All of this made me very glad to stumble across another book which appear to have a different focus, but is actually engaging with a closely related cluster of issues: 7 Reasons Your Church Needs More Men. I wonder if the title might be discouraging to some, and this is perhaps why it has been independently published by the Engage Network rather than by a regular publisher. But don’t let that put you off; the insights it offers are hinted at in the subtitle: ‘How to lead a gender balanced church supporting healthy singleness, dating, marriage and youth’ and this range of interests is illustrated by the diagram on the right from the Engage home page.
The book probably demands either an article to itself—or perhaps a series of articles—but the introduction by Annabel Clarke articulates a highly relevant and integrated vision:
The Bible values singleness and marriage. Single people are equally valuable and competent as married people. At the same time, God’s design from the start has been for marriage to reflect his covenant relationship with the church, to be foundational to society, and to be personal experienced by most people.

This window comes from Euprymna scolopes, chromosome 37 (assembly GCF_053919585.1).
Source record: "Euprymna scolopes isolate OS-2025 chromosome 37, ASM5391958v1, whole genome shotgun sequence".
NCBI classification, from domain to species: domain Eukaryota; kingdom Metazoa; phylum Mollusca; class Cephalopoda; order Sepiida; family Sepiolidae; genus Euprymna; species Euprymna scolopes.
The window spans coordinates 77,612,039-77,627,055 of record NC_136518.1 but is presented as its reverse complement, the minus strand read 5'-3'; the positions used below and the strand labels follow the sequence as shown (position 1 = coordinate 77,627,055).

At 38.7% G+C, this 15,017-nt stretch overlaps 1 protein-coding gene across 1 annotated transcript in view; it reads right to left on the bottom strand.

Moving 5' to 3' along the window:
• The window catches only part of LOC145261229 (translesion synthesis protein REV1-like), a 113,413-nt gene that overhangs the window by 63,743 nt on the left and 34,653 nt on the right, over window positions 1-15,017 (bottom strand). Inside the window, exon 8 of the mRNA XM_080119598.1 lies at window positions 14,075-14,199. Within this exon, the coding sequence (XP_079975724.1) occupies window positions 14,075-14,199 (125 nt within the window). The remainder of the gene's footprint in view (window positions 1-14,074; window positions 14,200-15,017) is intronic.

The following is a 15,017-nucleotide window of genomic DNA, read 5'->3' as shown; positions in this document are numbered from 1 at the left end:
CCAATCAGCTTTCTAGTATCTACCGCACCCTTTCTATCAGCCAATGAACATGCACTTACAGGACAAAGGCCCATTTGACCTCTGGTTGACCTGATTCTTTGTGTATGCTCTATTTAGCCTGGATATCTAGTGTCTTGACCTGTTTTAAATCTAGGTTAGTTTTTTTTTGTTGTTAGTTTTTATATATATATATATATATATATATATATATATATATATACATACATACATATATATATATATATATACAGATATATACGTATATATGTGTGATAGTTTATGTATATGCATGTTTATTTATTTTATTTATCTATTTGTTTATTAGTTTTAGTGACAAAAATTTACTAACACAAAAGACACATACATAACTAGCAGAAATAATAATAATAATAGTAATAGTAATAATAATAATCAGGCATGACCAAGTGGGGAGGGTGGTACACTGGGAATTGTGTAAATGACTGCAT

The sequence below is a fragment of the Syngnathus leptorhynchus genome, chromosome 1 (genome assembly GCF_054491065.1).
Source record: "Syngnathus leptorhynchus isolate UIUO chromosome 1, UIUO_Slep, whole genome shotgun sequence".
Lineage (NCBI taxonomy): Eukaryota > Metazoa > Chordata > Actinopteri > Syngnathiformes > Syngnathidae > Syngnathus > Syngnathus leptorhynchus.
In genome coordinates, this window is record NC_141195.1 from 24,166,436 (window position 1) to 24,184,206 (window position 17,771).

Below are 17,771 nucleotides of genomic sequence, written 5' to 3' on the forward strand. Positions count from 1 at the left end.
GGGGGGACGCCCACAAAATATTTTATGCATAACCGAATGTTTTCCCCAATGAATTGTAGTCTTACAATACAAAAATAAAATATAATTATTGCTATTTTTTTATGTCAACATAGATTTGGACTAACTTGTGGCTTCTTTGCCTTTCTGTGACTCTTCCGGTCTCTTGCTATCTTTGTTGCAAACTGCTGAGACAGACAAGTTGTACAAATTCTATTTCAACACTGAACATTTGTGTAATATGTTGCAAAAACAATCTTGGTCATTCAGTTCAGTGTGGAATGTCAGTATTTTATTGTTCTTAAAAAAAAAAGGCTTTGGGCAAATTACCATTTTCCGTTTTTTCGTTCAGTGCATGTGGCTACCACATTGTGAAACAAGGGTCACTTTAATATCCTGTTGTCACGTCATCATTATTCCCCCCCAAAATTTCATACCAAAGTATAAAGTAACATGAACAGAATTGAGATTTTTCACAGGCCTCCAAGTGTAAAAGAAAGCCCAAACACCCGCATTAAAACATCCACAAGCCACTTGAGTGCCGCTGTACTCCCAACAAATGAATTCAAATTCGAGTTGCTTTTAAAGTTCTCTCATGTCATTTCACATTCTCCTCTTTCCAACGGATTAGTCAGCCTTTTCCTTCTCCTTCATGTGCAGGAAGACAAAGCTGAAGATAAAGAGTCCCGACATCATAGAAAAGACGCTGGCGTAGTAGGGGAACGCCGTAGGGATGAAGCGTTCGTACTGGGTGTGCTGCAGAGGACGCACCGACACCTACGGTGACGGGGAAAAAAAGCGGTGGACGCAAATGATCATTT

The book covers a wide range of issues. There is a good theological reflection from Adrian Chatfield on the issues around singleness, marriage and relationships (though I would always caution against ever drawing on the Trinity to discuss human community!); explorations of men’s ministry and singleness, the latter from the excellent Kate Wharton; and overviews of a wide range of related issues. I was particularly impressed with the reflections on why churches attract more men than women, and what might be done about that. There is a discussion about the generational impact if gender imbalance in the church, though I wondered if more could be said about the relationship between marriage, families and ‘biological growth’ in mission, which has been of importance historically.
Contrary to what some conservatives claim, marriage is not the gospel. But it is something to which the gospel speaks powerfully for the sake of human well-being and the flourishing of society. There is much to do—and much we can offer—in helping our culture to recover a positive and healthy view of the married life.